7 Ways to Make the Most of Your Summer

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7 Ways to Make the Most of Your Summer

Before we get to the list, let’s answer a basic question: what is the point of participating in extracurricular activities over the summer? In other words, why should you do anything beyond sleeping in and playing video games (which, admittedly, are both pretty awesome)?

For one, summer is a great time to discover new interests. You’re not as bogged down with grades and school work, so you can try new activities without as much pressure. In addition, staying involved will help you avoid the “summer slide,” a phenomenon in which students regress academically over the summer because they aren’t exercising their minds.

A bonus benefit of a well-spent summer: colleges will be impressed. After all, most schools would prefer to admit students who are going to go out and do something cool, rather than hang out in their dorm room all day.

The good news? There are tons of ways to take advantage of your summer break. Here are seven of them (cause who doesn’t love a good list?):

1) Read a Book

Better yet: read lots of books. For one, it will make you a better student. Reading will boost vocabulary, reading comprehension, and will likely help your SAT or ACT scores in the long run. Ideally, it will also make you more curious about the world around you. Some evidence even suggests it will help expand your empathy. Plus, once you find out what genres or authors you like, it can be tons of fun.

Here is a good list for finding great fiction. Goodreads.com can also help you identify books--both fiction and nonfiction--that you might like.

2) Take Community College Classes

I love this option for high school students! For one, enrolling in local community college courses is typically pretty inexpensive. Per-unit fees are often less than $100 for local residents. Plus, community college is a great way to introduce yourself to subjects that are unavailable in your high school. Anthology, marketing, philosophy, sociology--most high schools do not offer these types of courses, so community college represents an amazing opportunity to discover a new academic interest (and maybe even a possible college major or minor). And once you pass the class, you will likely be able to transfer that credit later on, which can save you time and money.

3) Get a Part-time job

Here’s a question I get a lot: do colleges care about part-time jobs?

The short answer: yes! And it doesn’t really matter where you work. Experience working in retail or food service (read: somewhere like McDonalds or Target*) can look just as impressive as fancy summer program or internship. After all, a part-time job will help you develop people skills and money skills. The UC application even has a small section that asks specifically about paid employment.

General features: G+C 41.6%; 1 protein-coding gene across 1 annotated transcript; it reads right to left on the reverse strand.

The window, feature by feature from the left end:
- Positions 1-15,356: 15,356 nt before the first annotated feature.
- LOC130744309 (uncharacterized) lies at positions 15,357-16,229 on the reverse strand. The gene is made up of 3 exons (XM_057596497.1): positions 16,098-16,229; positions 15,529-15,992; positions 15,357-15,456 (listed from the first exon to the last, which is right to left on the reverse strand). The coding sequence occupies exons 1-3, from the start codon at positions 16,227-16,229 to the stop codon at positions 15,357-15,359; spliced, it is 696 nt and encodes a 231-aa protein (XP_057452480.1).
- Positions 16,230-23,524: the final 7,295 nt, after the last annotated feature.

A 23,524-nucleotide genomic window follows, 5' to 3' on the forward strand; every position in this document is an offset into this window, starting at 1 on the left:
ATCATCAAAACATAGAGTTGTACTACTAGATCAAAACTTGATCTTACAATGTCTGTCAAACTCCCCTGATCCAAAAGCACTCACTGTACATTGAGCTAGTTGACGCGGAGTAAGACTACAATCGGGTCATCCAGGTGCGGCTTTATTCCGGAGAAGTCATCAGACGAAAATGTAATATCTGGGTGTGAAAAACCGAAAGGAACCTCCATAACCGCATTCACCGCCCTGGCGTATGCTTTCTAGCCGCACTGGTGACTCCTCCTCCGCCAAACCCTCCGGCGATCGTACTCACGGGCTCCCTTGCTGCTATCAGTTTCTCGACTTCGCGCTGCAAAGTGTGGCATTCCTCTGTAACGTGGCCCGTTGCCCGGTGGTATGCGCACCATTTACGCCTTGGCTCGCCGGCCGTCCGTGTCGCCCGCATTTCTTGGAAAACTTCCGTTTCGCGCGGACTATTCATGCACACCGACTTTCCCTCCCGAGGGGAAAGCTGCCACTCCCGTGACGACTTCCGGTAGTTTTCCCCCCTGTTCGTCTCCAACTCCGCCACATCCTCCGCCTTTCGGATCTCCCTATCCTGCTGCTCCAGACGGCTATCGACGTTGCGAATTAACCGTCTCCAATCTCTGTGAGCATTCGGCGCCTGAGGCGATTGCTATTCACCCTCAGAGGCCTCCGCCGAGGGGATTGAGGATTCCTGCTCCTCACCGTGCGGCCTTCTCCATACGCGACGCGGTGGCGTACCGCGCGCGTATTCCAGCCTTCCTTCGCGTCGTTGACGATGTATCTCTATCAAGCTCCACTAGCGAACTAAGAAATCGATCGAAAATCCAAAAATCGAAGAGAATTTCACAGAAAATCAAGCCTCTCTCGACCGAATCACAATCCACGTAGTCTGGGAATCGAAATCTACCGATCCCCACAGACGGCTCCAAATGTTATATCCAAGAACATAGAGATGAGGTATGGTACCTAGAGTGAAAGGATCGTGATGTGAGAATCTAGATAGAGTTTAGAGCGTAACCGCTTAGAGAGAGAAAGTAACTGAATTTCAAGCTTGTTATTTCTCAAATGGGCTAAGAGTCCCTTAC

*Kinda fun fact: I worked as a cashier at Target in high school

4) Volunteer

In 2016, the Making Caring Common Project at the Harvard Graduate School of Education released a report entitled “Turning the Tide: Inspiring Concern for Others and the Common Good through College Admissions.” Basically, the report is a list of recommendations for improving the college admissions process. Over a hundred schools--including many of the most selective schools in the country--endorsed the list.

Why am I telling you this? Well, one of the report’s central recommendations was an increased emphasis on “meaningful, sustained, community service.” In other words, colleges want to admit students who have a cause they care about and are engaged in, weather that cause is working with animals or kids or the homeless. More importantly, volunteering will both positively impact the world and make you happier.

If you haven’t volunteered before and are unsure where to start, I would recommend checking out volunteermatch.org. The site lets you sort volunteering opportunities by area, age, and cause area.

5) Research Majors/Careers

Maybe you’ve known the job you’ve wanted since you were a little kid. If so, congrats! Most of us, however, need a little more time to figure it out.

Although you don’t need to know your exact career path as a high school student, it is a good idea to start assessing your options. For example, you can talk to adult family members about their jobs. You can also do some online research, or watch the Future Stars pre-professional webinars. You can even reach out to someone with a job that interests you and ask if you can shadow him/her for a day.

Finally, ask your Future Stars counselor about taking the YouScience Profile and scheduling a meeting with our career counselor. Doing so will give you an idea of careers that might be a good fit for your natural skills and interests.

6) Enroll in a Summer Program

In order to find a summer program that matches your interests, check out Future Stars’ “Summer Program Lists” in the Intel section of our website.

Students at the UC COSMOS summer program 

7) Get Creative!

Create a teen fashion blog. Start a small business selling handmade greeting cards on Etsy. Develop an app that helps improve time management skills. Organize a local ultimate frisbee tournament. Write a fantasy novel.

These are just a few example of summer projects my students have undertaken over the past few years. A rewarding summer doesn’t necessarily involve lots of organized activities--you can always come up with your own idea for making the most of your extra time. 

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